Finding devices to replace costly CMOS-incompatible III-V semiconductors for photodetectors that are both high performance and environmentally friendly has been a challenge. But researchers at the Institute of Photonic Sciences have recently started using bismuth sulphide (Bi2S3) flakes on a silicon dioxide substrate that allow for additional light absorption and can create high gain, low noise, high sensitivity photodetectors.
By controlling defects in materials it’s possible to extend the semiconductor’s spectral reach beyond its bandgap and expand the material availability for the infrared part of thespectrum.
The Bi2S3 creates extended in-gap states for infrared detectors with fast and high photo-response levels in the short-wave infrared range.
The team of researchers, led by ICREA Prof at ICFO Gerasimos Konstantatos, first created a photoconductive detector that allowed an increased absorption of light below the bandgap value of Bi2S3, that is sub-bandgap. Their second photodetector created a sulphur deficiency mechanism by synthesizing Bi2S3 crystals during a sulfurization process (changing the concentration percentages of Bi and S in the crystal). By subsequently refilling the sulphur vacancies and performing a mild chemical treatment on the sulphur-deficient-based detector through a surface passivation process of the crystal, they were able to produce a time response of 10ms for the infrared and visible light range and detector that was 50 times faster than their original.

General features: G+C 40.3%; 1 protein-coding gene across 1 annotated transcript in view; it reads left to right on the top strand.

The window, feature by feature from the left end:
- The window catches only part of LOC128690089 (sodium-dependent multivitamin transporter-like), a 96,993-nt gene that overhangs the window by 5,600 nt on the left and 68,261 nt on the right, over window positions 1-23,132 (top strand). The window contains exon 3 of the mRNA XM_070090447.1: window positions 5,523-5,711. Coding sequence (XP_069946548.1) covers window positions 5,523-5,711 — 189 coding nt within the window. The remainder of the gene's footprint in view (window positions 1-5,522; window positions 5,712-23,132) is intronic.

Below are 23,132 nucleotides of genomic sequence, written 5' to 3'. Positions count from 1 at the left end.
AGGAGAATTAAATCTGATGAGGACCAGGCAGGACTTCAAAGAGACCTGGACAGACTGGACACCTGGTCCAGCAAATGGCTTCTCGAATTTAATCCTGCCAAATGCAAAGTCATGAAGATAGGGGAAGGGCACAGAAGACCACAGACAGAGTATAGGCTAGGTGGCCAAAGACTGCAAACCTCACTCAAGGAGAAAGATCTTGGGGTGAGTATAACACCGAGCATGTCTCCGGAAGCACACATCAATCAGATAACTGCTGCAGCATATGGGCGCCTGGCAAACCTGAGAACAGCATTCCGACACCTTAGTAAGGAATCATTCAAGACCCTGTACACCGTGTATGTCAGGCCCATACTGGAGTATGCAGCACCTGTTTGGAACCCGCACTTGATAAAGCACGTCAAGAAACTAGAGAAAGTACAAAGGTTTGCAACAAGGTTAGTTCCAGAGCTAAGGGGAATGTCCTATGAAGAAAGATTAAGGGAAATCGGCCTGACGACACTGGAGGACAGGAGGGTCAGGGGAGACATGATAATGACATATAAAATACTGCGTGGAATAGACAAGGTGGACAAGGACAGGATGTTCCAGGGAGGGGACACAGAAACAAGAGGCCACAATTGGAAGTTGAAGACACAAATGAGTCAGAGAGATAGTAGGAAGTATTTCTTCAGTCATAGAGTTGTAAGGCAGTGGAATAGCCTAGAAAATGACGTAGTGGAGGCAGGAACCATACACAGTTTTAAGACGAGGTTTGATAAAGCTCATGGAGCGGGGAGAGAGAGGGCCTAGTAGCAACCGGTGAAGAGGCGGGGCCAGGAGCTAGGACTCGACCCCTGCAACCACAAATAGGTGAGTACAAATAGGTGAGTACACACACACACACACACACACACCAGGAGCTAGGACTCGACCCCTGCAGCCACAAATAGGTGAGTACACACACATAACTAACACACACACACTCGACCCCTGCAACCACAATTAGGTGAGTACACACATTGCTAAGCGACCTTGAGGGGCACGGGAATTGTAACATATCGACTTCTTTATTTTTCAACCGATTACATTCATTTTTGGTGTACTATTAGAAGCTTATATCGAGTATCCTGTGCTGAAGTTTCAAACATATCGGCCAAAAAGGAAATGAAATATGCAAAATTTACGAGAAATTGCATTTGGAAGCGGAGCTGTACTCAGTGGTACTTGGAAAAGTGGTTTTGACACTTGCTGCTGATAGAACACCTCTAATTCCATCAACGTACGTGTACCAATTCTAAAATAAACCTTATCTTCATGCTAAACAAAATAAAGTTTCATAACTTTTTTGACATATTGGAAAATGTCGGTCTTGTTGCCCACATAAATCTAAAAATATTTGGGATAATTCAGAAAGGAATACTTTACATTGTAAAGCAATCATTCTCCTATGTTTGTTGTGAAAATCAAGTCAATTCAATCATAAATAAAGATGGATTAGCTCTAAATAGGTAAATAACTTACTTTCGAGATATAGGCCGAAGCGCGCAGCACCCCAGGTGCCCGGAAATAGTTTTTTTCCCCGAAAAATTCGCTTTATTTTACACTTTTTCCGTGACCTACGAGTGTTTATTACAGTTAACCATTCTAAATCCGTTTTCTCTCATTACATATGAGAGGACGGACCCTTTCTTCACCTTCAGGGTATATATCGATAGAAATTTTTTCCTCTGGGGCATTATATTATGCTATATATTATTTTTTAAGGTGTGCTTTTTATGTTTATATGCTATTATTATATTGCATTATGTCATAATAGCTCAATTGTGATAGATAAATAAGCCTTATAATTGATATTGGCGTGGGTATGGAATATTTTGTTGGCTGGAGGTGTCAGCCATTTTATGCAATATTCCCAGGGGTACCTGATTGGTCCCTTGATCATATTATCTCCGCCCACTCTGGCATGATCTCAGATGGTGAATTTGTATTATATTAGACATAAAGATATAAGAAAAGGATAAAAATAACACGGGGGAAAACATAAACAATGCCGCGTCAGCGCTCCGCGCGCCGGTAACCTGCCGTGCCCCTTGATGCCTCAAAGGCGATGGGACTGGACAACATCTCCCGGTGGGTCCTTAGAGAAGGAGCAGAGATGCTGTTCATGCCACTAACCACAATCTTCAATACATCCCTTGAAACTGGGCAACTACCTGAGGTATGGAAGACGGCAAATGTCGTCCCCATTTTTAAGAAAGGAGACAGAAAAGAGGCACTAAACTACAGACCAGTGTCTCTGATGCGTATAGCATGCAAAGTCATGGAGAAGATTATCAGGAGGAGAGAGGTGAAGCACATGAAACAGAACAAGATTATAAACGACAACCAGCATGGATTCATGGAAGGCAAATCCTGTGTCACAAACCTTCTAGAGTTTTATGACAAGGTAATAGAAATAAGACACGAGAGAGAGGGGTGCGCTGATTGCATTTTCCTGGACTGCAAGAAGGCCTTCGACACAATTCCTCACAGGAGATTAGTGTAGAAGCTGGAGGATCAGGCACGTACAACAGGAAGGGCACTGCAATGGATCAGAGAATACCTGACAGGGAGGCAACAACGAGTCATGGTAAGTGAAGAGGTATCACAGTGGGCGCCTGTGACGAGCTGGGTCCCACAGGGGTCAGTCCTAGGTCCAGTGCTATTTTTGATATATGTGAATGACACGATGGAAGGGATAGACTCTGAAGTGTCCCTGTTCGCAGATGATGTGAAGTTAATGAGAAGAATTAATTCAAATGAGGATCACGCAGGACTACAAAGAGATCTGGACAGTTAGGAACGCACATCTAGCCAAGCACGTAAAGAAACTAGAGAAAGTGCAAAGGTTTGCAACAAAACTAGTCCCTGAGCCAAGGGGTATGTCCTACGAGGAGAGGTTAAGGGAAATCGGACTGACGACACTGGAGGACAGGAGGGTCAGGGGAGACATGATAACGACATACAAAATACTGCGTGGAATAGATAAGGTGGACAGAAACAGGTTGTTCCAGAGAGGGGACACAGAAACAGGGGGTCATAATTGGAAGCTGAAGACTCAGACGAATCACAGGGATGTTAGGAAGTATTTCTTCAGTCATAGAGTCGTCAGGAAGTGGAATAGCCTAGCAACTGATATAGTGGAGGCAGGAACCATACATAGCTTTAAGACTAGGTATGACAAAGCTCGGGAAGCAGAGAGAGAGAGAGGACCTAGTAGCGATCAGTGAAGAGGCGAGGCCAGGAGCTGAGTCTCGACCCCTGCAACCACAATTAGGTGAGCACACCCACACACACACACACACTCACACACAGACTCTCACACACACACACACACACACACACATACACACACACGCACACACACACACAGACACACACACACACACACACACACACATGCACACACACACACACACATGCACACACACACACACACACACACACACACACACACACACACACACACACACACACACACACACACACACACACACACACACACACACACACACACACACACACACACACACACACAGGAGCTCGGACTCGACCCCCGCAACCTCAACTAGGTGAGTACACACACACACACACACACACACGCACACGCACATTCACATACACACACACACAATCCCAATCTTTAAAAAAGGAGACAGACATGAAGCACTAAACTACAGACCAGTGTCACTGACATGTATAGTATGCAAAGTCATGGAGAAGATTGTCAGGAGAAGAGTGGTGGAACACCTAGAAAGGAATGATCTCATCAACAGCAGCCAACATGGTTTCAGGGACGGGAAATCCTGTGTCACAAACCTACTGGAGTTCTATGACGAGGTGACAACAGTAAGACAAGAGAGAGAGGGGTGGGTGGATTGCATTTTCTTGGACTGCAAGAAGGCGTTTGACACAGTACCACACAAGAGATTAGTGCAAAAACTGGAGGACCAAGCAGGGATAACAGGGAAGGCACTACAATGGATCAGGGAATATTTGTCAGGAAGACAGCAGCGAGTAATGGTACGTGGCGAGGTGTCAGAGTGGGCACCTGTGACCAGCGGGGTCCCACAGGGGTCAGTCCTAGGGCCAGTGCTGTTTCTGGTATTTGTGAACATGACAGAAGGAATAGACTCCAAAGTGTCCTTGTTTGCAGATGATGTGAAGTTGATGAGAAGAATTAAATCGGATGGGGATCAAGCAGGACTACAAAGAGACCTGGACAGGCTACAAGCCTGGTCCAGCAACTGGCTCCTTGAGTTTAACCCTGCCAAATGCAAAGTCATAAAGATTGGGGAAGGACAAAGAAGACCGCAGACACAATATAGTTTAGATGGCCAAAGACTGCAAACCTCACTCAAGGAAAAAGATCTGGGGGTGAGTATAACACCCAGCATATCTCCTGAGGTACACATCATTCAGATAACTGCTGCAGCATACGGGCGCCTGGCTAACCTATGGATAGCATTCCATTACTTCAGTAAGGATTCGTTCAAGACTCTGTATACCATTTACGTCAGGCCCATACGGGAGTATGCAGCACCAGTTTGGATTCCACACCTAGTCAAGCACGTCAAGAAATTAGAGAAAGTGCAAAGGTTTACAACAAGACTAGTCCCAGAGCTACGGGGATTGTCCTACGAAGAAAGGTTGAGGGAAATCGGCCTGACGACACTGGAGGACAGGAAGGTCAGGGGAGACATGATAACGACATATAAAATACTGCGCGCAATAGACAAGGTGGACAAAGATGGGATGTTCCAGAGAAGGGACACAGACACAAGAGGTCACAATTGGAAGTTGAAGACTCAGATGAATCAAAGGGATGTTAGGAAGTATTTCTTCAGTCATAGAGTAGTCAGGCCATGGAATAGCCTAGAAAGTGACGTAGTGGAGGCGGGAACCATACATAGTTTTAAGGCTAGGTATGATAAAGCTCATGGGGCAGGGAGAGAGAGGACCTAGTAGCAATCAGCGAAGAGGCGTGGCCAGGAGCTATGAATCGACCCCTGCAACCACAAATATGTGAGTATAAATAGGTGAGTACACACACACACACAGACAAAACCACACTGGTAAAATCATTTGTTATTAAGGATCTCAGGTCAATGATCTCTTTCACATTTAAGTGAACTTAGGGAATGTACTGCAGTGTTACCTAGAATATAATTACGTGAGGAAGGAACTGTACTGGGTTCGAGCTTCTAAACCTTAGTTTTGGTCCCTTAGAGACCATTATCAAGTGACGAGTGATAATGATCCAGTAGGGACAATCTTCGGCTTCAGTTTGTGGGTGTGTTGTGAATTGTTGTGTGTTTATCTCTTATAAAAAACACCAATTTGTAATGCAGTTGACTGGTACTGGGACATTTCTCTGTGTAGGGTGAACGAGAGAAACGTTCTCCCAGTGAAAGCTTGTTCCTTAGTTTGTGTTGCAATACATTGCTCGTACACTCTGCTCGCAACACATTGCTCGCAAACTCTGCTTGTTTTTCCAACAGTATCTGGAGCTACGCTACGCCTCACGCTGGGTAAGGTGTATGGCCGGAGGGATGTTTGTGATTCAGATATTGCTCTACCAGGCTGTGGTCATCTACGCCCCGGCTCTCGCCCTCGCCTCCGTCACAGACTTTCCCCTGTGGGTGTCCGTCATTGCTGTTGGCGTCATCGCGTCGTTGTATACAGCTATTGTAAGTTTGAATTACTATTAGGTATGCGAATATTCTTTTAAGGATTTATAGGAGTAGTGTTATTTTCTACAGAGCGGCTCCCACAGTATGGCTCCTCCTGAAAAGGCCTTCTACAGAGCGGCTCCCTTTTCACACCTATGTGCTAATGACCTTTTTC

The results of this study provide new insights into the role atomic vacancies play in the electronic structure and how sub-bandgap photoresponse effects can enable ultrasensitive, fast, and broadband photodetectors.
The EU Restriction of Hazardous Substances Directive that took effect in 2006 and its subsequent Waste Electrical and Electronic Equipment Directive, while not globally binding, have led to both state and voluntary industry initiatives to ensure manufacturing and consumer compliance.